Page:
Biden, Harris tangle over heath care in Democratic debate

Former Vice President Joe BidenJoe BidenPoll: Bloomberg stalls after Vegas debate Bloomberg campaign: Vandalism at Tennessee office 'echoes language from the Sanders campaign and its supporters' Democratic strategist says Biden 'has to' get second place in Nevada MORE and Sen. Kamala HarrisKamala Devi HarrisHouse to vote on legislation to make lynching a federal hate crime Overnight Energy: EPA to regulate 'forever chemicals' in drinking water | Trump budget calls for slashing funds for climate science centers | House Dems urge banks not to fund drilling in Arctic refuge Democratic senators criticize plan that could expand Arctic oil and gas development MORE (D-Calif.) clashed on health care at the start of the debate Wednesday. 

Biden attacked Harris for her "Medicare for All" plan, warning of tax increases and the elimination of employer-based private insurance, continuing a tussle between two front-runners that began in the first debate. 

The two candidates at center stage looked each other in the eyes as they faced off. 


Biden said Harris’s plan “will cost $3 trillion [and] you will lose your employer based insurance.”

“You can’t beat President TrumpDonald John TrumpComey responds to Trump with Mariah Carey gif: 'Why are you so obsessed with me?' Congress to get election security briefing next month amid Intel drama New York man accused of making death threats against Schumer, Schiff MORE with double talk on this plan,” Biden added and pointed to what has been widely seen as Harris’s veering back and forth on whether to eliminate private insurance.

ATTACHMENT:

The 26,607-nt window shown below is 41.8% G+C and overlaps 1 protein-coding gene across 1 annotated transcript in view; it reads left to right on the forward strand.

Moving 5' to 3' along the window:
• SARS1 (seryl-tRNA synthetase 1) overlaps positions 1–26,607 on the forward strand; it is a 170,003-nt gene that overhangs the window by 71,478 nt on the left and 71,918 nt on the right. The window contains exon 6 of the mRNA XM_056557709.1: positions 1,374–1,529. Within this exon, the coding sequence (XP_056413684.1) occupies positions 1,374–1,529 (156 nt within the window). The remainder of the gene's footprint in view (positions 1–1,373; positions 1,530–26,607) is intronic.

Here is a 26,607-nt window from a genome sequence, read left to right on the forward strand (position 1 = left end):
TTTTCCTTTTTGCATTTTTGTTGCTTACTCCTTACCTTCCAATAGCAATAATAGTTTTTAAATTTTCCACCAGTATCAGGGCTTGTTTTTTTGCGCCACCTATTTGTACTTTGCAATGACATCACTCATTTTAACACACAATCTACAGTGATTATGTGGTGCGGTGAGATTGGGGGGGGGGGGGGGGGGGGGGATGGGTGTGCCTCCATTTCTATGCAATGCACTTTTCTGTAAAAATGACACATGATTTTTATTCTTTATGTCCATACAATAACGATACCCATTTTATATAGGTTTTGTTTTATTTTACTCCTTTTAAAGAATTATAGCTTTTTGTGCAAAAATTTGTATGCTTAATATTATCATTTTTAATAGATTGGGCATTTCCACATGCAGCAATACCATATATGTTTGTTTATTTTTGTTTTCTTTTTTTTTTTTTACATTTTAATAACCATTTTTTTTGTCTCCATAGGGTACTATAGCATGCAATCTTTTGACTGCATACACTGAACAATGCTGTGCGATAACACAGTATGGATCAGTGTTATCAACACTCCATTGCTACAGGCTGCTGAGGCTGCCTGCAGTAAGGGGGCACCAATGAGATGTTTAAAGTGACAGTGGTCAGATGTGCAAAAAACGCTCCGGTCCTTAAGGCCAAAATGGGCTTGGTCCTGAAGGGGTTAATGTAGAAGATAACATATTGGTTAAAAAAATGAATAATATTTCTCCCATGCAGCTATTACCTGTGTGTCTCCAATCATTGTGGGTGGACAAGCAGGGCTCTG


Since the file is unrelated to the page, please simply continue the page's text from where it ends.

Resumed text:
Harris responded that Biden’s comments were “simply inaccurate” and that Biden’s plan would leave out around 10 million Americans. 

“The cost of doing nothing is far too expensive,” Harris said. “We must act.”

The central debate is between Harris’s plan of Medicare for All versus Biden’s more moderate plan to give people the option of a government-run plan but also allow private insurance to remain. 

“Your plan does not cover everyone in America,” Harris said to Biden. She added that the secretary of Health and Human Services in the Obama administration, Kathleen SebeliusKathleen SebeliusJerry Moran: 'I wouldn't be surprised' if Pompeo ran for Senate in Kansas Mark Halperin inks book deal 2020 Democrats fight to claim Obama's mantle on health care MORE, endorsed her plan.  




The face-off between the two front-runners has been the central dividing line in the Democratic primary. 

Biden is clashing with a range of progressive challengers, but Harris most of all. Their clash began in the first debate with a fight over busing to desegregate schools.  

Harris released a Medicare for All plan that is slightly more moderate than Sen. Bernie SandersBernie SandersPoll: Bloomberg stalls after Vegas debate Prominent Texas Latina endorses Warren Bloomberg campaign: Vandalism at Tennessee office 'echoes language from the Sanders campaign and its supporters' MORE's (I-Vt.) plan.

Harris's plan includes a 10 year implementation timeline and includes a promise not to raise taxes on anyone making under $100,000.